Intracytoplasmic Sperm Injection (ICSI) is performed as an additional part of an IVF treatment cycle where a single sperm is injected into each egg to assist fertilisation using very fine micro-manipulation equipment. In most cases, ICSI can be used to overcome severe male infertility.
At Virtus Health, it is our policy to encourage the use of standard IVF rather than ICSI unless there is a specific indication for ICSI.
Intracytoplasmic sperm injection is recommended for couple’s who have been diagnosed with male fertility issues such as low sperm count, low sperm morphology or motility, anti-sperm antibodies or have previously had a vasectomy or unsuccessful vasectomy reversal.
We can also use this technique for couples who have experienced poor or no fertilisation rates using standard IVF. Patients are electing to undergo ICSI for reasons other than male factor infertility, including:
Many patients choose to undergo the ICSI procedure in order to maximize their success even when the procedure is not clearly indicated.
If you have been told that there are abnormalities with any sperm test results, you should give serious consideration to ICSI. If the male partner has had a vasectomy reversal, we also recommend ICSI regardless of the sperm quality because of the presence of sperm antibodies that may affect fertilization.
The decision to proceed with ICSI is particularly difficult if there is no prior evidence of male factor infertility. Some couples choose ICSI because they want to do everything possible to maximize fertilization. However, it is important to understand that for many couples with normal sperm parameters, maximal fertilization can be achieved with standard insemination during IVF without the use of ICSI.
ICSI is done as a part of IVF. Since ICSI is done in the lab, your IVF treatment won't seem much different than an IVF treatment without ICSI.
As with regular IVF, you'll take ovarian stimulating drugs, and your doctor will monitor your progress with blood tests and ultrasounds. Once you've grown enough good-sized follicles, you'll have the egg retrieval, where eggs are removed from your ovaries with a specialized, ultrasound-guided needle.
Your partner will provide his sperm sample that same day (unless you're using a sperm donor or previously frozen sperm.)
Once the eggs are retrieved, an embryologist will place the eggs in a special culture, and using a microscope and tiny needle, a single sperm will be injected into an egg. This will be done for each egg retrieved.
If fertilization takes place, and the embryos are healthy, an embryo or two will be transferred to your uterus, via a catheter placed through the cervix, two to five days after the retrieval.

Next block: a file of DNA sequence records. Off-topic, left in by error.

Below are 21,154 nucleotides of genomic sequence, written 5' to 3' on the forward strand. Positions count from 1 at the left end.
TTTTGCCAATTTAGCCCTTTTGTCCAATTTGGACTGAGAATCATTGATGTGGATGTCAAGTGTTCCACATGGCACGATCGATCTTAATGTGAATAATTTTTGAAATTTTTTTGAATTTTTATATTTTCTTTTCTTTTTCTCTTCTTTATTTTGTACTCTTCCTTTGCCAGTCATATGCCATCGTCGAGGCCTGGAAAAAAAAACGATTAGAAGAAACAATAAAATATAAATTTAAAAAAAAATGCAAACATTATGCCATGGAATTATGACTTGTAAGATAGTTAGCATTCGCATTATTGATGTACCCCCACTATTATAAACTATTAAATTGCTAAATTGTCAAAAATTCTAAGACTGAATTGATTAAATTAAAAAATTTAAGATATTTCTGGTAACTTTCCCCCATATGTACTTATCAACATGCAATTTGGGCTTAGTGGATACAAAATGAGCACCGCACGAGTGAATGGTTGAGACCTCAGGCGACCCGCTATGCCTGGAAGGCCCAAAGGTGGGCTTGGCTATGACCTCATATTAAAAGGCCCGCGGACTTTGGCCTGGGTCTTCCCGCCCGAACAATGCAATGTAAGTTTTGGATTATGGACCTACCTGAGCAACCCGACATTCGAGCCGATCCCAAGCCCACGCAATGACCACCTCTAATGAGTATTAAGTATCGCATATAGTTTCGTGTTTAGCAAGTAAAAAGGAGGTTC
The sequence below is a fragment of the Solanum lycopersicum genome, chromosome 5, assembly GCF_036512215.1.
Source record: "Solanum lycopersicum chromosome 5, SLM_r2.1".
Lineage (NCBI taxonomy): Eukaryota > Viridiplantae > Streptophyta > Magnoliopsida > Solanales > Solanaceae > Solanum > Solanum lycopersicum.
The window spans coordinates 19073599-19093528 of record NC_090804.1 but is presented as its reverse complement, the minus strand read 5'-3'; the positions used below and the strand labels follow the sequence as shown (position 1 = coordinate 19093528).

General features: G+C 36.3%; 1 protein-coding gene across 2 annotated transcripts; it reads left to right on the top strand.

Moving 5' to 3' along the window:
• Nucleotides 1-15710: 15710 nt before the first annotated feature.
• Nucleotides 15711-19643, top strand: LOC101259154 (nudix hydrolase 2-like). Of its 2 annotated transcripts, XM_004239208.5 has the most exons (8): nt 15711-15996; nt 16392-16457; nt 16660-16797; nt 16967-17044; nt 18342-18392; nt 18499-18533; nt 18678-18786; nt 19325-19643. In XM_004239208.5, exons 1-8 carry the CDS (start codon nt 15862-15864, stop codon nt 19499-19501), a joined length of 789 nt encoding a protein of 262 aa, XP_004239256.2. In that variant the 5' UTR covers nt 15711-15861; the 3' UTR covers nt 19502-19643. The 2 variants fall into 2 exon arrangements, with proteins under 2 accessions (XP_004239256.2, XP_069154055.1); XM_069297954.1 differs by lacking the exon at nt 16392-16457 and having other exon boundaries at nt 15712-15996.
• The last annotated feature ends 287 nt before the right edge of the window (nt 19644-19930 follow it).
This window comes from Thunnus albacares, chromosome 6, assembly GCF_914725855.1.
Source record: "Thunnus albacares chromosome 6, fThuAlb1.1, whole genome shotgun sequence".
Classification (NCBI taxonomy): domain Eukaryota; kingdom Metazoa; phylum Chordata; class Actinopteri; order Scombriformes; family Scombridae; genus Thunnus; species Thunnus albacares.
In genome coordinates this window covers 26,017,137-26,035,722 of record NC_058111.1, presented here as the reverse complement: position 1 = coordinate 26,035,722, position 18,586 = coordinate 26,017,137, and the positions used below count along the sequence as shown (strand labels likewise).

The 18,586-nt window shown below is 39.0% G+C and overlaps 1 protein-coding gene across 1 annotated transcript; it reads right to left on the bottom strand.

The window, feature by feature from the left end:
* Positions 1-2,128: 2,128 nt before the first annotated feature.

You can get more detailed information here in this IVF Treatment Step by Step.
The most important indicator of ICSI success appears to be the fertilization rate achieved with the ICSI procedure. The fertilization rate in the UCSF IVF laboratory is exceptional — currently 80 to 85 percent. That is to say, on average, eight out of every 10 eggs will fertilize normally.
ICSI can increase IVF success rates but the procedure is not perfect. Here are some more common risks associated with ICSI.
Damage to embryos. Fertilization rates with ICSI range from 50 to 80 percent. However, not all fertilized eggs develop into healthy embryos. Unfortunately, some eggs and embryos do become damaged during the ICSI process.
Becoming pregnant with multiples. Since ICSI takes place as part of the IVF process, there is an increased chance of becoming pregnant with multiples for couples that try ICSI. Couples that use ICSI with IVF have about a 30 to 35 percent chance for twins and a 5 to 10 percent chance for having triplets or more.
Carrying multiples increases your chances of developing the following complications during pregnancy and childbirth:
If a woman gets pregnant naturally, there is a 1.5% to 3% chance that the baby will have a major birth defect. The chance of birth defects associated with ICSI is similar to IVF, but slightly higher than in natural conception.
The slightly higher risk of birth defects may actually be due to the infertility and not the treatments used to overcome the infertility.
Certain conditions have been associated with the use of ICSI, such as Beckwith-Wiedemann syndrome, Angelman syndrome, hypospadias, or sex chromosome abnormalities. They are thought to occur in far less than 1% of children conceived using this technique.
Some of the problems that cause infertility may be genetic. For example, male children conceived with the use of ICSI may have the same infertility issues as their fathers.